The right robot for the job

In September 2017, ABB’s dual armed robot, YuMi®, made history by becoming the first robot to conduct an orchestra. YuMi® conducted three pieces at the Lucca Philharmonic Orchestra, accompanied by Italian tenor, Andrea Bocelli and Maria Luigia Borsi. Here, Jonathan Wilkins, marketing director at obsolete industrial equipment supplier, EU Automation, discusses his top considerations when purchasing a robot.

 From robotic conductors to robot vacuum cleaners, there is a vast choice of automated systems available for different purposes. Because there are so many options, it can be difficult for companies to choose which model to invest in. Here, we share EU Automation’s top three considerations when choosing a robot.

 

Application

The first priority when deciding which robot to purchase should be to narrow down by application, as this determines the type of robot needed. If you’re looking to automate a pick and place activity, a SCARA robot might be most suitable. If your application requires the robot to work closely alongside human staff, a collaborative robot will most likely be for you. Different applications will require different numbers of axes of motion, payloads, speed and reach. It is important to check these features to make sure the robot can perform the task required at your facility.

 

Once you’ve specified the action you’d like the robot to perform, you can consider the size of the work area to make sure it will suit your production line.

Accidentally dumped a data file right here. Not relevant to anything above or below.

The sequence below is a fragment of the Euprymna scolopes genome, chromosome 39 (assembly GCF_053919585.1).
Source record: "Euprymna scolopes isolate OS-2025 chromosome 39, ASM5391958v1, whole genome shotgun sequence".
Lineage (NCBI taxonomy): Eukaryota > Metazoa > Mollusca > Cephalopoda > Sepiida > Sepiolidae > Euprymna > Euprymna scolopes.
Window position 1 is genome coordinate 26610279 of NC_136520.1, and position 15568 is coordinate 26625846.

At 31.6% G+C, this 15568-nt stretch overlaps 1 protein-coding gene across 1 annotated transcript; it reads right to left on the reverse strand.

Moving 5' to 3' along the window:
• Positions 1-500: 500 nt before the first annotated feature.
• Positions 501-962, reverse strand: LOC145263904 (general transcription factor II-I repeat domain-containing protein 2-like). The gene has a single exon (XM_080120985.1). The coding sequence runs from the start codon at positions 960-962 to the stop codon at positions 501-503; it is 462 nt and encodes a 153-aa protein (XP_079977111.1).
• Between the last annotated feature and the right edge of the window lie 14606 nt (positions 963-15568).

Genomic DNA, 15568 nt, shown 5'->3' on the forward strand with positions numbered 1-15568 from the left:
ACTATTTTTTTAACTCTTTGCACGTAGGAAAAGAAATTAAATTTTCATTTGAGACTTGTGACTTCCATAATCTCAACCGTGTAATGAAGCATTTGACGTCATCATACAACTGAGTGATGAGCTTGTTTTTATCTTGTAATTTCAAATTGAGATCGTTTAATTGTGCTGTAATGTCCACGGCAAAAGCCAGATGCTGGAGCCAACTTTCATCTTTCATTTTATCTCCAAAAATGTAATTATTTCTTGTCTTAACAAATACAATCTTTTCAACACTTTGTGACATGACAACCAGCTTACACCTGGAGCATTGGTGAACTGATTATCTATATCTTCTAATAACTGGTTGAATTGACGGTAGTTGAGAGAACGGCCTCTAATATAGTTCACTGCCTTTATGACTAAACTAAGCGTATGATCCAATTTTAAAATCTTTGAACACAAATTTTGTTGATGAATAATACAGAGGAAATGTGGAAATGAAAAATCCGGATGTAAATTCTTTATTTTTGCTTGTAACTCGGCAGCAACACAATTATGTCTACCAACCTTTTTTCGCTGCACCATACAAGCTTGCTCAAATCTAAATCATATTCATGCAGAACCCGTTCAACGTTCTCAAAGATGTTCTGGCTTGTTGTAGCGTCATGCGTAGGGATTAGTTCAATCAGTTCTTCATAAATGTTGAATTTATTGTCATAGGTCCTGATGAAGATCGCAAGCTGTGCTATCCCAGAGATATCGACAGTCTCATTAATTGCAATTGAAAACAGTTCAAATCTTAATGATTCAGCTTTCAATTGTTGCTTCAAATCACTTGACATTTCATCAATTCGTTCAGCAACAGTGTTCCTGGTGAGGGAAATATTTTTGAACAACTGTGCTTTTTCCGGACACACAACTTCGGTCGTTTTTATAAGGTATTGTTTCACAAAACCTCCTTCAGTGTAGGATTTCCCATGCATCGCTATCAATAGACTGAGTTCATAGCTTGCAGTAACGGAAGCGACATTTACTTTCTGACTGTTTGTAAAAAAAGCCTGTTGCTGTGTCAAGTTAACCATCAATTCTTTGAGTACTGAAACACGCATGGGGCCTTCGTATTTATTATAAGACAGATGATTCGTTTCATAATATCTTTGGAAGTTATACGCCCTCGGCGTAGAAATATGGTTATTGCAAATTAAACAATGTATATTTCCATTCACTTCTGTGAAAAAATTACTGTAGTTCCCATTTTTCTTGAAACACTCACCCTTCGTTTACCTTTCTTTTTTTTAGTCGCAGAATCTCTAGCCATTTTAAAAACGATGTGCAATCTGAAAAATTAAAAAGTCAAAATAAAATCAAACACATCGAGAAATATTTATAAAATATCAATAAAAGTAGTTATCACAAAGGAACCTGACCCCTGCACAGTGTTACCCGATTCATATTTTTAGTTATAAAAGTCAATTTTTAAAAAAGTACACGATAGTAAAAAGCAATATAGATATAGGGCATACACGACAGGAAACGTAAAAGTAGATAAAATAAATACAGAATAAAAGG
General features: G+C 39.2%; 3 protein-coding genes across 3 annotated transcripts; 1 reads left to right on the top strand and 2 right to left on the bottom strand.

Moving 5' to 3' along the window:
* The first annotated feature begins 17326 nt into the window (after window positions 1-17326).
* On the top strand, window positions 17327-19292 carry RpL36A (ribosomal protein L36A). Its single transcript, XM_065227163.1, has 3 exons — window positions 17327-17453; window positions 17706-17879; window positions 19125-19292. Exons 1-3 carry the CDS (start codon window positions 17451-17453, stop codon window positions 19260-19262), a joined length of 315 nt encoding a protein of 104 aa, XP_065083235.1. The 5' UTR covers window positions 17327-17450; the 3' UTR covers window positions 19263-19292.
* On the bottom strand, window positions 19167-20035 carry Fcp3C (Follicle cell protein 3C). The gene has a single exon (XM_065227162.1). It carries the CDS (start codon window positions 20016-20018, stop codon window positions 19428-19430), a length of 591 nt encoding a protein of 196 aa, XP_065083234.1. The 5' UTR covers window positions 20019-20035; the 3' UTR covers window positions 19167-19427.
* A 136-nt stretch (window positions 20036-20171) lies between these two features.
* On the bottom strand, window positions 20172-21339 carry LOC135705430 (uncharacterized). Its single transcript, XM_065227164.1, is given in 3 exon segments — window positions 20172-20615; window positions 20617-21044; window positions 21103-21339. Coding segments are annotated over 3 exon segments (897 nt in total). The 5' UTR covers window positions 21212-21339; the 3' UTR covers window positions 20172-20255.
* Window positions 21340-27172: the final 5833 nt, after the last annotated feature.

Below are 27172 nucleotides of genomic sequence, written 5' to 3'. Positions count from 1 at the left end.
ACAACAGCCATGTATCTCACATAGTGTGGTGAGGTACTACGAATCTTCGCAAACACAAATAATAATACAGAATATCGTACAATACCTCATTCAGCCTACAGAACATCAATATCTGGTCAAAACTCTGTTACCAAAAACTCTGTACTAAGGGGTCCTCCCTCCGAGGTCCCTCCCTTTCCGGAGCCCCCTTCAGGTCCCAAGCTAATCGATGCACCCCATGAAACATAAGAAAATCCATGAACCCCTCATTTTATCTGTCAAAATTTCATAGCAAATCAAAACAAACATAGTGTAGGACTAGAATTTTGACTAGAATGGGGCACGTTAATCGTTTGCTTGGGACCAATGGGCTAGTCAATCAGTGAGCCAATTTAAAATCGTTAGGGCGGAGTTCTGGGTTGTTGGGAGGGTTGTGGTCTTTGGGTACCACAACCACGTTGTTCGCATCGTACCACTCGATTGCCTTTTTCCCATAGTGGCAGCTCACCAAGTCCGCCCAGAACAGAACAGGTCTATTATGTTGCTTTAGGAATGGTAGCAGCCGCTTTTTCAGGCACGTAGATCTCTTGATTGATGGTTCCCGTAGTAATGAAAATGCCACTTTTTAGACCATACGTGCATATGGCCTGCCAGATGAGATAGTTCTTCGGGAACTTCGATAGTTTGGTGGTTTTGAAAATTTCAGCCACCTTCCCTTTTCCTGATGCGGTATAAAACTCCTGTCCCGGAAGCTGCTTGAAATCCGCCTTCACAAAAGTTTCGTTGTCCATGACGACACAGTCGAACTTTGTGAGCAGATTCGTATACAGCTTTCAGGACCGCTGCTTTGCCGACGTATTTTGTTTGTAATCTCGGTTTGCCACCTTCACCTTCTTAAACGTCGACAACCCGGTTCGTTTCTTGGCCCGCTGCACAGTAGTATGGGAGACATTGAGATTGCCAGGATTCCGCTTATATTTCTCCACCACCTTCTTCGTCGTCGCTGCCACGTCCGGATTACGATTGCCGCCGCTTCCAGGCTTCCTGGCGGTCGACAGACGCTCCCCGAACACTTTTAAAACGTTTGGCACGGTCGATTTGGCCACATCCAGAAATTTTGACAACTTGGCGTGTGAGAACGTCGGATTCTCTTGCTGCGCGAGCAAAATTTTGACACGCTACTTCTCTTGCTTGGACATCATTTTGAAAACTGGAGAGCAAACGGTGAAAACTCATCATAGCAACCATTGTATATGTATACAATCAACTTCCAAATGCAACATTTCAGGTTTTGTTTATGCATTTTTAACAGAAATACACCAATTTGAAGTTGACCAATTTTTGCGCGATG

Manufacturers must also take into account the accuracy and repeatability of the robot, as this will impact its performance on the production line. It is a common mistake to buy an accurate robot without considering how well it repeats the accurate motion.

 

Operating costs

Robots are unlikely to break down soon after purchase, but as time goes on the machines can wear and break. In order to keep costs down, manufacturers should consider maintenance before purchasing a new robot.

 

It’s useful to know if the robot manufacturer or systems integrator that you’re purchasing from offers a preventative maintenance contract, whether this is 24/7 and what it includes. Knowing this in advance will minimise the risk of a breakdown and being hit with unexpected costs down the line.

 

Running costs will also depend on the expected use of a robot and power usage. Looking at the reliability and life span of the robot may help to guide you towards the best value for your application.

 

Social implication

Introducing a new robot is sure to impact your staff. This is particularly noticeable when introducing collaborative robots, which work directly alongside humans. Companies must ensure that staff are comfortable with the purchase and receive sufficient training.

 

You should ensure your company has the capacity to provide any training needed so that staff understand robot programming and operation and can follow safety standards like crush zones and access areas. The programming ability of your staff must be up to the challenge of a new robot, otherwise it will be extremely difficult to operate it correctly.

 

The best robots are well designed, safe and user-friendly. By thinking carefully, manufacturers can combine a human workforce with a robot to best achieve business goals.

 

For further information contact:

Jonathan Wilkins, EU Automation

Unit 3, Parker Court, Staffordshire Technology Park, Stafford, ST18 0WP

Telephone: +44 (0) 845 521 3088

www: http://www.euautomation.com

e-mail: jonathan.wilkins@euautomation.com

 

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